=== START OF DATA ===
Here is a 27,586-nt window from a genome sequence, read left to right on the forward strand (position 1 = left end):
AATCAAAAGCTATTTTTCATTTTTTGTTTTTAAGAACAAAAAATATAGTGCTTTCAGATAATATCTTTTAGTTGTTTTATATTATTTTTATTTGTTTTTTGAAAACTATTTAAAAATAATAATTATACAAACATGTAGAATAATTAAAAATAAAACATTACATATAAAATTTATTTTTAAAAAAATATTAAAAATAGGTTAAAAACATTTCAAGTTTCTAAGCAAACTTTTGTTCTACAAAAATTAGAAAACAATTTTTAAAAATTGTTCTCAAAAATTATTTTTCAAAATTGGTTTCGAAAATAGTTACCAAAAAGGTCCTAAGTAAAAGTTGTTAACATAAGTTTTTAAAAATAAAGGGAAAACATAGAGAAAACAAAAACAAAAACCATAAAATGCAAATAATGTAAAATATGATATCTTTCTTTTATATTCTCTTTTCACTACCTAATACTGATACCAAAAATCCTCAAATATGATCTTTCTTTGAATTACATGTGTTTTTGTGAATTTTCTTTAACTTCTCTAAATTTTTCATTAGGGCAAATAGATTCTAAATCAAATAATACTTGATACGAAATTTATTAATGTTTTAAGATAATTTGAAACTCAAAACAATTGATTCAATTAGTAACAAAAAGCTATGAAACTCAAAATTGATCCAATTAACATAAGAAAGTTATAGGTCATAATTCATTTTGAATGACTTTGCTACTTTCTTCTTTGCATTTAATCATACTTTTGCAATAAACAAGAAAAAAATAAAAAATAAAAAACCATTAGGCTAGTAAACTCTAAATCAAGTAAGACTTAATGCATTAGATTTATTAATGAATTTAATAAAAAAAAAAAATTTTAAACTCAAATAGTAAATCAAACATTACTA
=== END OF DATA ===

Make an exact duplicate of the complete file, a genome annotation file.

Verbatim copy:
Here is a 27,586-nt window from a genome sequence, read left to right on the forward strand (position 1 = left end):
AATCAAAAGCTATTTTTCATTTTTTGTTTTTAAGAACAAAAAATATAGTGCTTTCAGATAATATCTTTTAGTTGTTTTATATTATTTTTATTTGTTTTTTGAAAACTATTTAAAAATAATAATTATACAAACATGTAGAATAATTAAAAATAAAACATTACATATAAAATTTATTTTTAAAAAAATATTAAAAATAGGTTAAAAACATTTCAAGTTTCTAAGCAAACTTTTGTTCTACAAAAATTAGAAAACAATTTTTAAAAATTGTTCTCAAAAATTATTTTTCAAAATTGGTTTCGAAAATAGTTACCAAAAAGGTCCTAAGTAAAAGTTGTTAACATAAGTTTTTAAAAATAAAGGGAAAACATAGAGAAAACAAAAACAAAAACCATAAAATGCAAATAATGTAAAATATGATATCTTTCTTTTATATTCTCTTTTCACTACCTAATACTGATACCAAAAATCCTCAAATATGATCTTTCTTTGAATTACATGTGTTTTTGTGAATTTTCTTTAACTTCTCTAAATTTTTCATTAGGGCAAATAGATTCTAAATCAAATAATACTTGATACGAAATTTATTAATGTTTTAAGATAATTTGAAACTCAAAACAATTGATTCAATTAGTAACAAAAAGCTATGAAACTCAAAATTGATCCAATTAACATAAGAAAGTTATAGGTCATAATTCATTTTGAATGACTTTGCTACTTTCTTCTTTGCATTTAATCATACTTTTGCAATAAACAAGAAAAAAATAAAAAATAAAAAACCATTAGGCTAGTAAACTCTAAATCAAGTAAGACTTAATGCATTAGATTTATTAATGAATTTAATAAAAAAAAAAAATTTTAAACTCAAATAGTAAATCAAACATTACTA